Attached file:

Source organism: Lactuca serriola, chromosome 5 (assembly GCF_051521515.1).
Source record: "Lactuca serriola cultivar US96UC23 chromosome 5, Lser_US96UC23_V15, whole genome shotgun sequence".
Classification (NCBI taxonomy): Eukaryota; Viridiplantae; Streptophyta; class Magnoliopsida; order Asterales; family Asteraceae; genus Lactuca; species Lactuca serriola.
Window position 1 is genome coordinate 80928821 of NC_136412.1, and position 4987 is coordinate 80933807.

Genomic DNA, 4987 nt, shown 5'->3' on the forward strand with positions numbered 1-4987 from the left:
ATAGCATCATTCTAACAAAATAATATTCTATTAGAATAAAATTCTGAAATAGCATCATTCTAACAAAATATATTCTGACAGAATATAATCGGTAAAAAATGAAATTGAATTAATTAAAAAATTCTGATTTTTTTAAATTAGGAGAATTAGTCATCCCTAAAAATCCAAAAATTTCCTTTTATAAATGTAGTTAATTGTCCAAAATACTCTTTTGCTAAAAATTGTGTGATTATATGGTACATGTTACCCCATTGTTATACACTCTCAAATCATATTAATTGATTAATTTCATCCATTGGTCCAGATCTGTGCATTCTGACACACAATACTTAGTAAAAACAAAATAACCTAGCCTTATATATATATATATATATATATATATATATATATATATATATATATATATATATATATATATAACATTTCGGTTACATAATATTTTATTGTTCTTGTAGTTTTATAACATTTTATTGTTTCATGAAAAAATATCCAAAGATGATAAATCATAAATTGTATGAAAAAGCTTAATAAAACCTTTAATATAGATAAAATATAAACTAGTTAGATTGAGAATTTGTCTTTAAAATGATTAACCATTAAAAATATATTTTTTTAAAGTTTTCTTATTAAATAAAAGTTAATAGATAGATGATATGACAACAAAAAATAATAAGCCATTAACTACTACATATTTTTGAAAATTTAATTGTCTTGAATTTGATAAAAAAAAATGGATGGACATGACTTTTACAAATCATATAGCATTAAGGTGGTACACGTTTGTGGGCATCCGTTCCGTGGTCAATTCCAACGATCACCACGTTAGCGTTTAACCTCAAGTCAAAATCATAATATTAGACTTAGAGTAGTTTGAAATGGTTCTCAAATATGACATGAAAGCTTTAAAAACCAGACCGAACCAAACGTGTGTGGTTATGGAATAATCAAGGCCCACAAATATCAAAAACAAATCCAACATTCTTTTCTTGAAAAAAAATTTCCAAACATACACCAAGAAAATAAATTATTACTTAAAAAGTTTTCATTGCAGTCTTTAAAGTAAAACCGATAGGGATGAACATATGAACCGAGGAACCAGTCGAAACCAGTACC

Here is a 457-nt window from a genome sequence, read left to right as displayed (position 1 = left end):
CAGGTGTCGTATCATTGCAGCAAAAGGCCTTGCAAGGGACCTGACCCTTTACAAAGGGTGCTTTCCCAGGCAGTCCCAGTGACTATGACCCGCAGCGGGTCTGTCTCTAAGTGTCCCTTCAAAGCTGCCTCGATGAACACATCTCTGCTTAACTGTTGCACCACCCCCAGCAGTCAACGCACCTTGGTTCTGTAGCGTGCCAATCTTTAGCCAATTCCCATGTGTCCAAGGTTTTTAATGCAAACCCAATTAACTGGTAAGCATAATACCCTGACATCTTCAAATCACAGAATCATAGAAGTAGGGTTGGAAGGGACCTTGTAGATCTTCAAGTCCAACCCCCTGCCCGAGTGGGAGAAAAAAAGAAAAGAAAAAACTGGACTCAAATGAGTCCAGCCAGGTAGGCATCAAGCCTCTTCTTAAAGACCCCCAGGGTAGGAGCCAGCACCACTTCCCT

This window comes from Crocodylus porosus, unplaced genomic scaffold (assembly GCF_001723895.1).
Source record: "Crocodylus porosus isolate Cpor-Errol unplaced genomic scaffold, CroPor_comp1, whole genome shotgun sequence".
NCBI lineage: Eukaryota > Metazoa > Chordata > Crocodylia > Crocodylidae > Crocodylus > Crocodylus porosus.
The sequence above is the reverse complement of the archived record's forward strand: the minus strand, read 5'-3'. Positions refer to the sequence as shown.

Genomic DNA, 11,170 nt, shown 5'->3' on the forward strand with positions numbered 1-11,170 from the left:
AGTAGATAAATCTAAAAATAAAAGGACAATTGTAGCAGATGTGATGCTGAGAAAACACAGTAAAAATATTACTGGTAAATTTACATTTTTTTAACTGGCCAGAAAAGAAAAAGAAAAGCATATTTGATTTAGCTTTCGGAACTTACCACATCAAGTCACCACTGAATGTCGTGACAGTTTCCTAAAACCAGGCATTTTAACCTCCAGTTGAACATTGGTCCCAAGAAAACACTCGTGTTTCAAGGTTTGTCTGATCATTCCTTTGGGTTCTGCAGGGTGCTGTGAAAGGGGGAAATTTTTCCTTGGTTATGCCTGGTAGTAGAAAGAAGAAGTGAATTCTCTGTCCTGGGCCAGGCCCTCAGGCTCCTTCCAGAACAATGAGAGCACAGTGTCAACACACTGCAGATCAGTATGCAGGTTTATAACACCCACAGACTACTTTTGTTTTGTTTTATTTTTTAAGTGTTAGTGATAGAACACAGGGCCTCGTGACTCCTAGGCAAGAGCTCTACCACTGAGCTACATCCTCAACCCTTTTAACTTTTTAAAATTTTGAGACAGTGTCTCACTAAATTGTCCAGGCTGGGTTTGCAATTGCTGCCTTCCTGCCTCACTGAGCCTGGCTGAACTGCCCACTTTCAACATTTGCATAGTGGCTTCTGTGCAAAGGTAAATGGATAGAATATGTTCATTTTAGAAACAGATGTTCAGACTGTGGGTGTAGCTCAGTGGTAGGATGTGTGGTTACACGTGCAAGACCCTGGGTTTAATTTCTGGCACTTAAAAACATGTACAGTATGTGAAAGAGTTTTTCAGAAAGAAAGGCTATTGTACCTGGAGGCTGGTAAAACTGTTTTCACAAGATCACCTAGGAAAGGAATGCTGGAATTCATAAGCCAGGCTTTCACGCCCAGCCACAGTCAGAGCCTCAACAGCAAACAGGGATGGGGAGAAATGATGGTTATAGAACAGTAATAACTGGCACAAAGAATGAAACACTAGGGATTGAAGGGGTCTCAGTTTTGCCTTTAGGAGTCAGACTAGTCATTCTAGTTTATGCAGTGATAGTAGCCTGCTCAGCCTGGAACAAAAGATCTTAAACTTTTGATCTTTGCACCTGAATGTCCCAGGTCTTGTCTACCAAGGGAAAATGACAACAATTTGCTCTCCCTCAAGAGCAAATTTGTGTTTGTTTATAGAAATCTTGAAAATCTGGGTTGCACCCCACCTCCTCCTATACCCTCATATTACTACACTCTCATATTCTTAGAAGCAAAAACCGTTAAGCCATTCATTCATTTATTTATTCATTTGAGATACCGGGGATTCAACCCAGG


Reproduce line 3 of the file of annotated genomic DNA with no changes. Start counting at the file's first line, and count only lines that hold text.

Classification (NCBI taxonomy): Eukaryota; Viridiplantae; Streptophyta; class Magnoliopsida; order Asterales; family Asteraceae; genus Lactuca; species Lactuca serriola.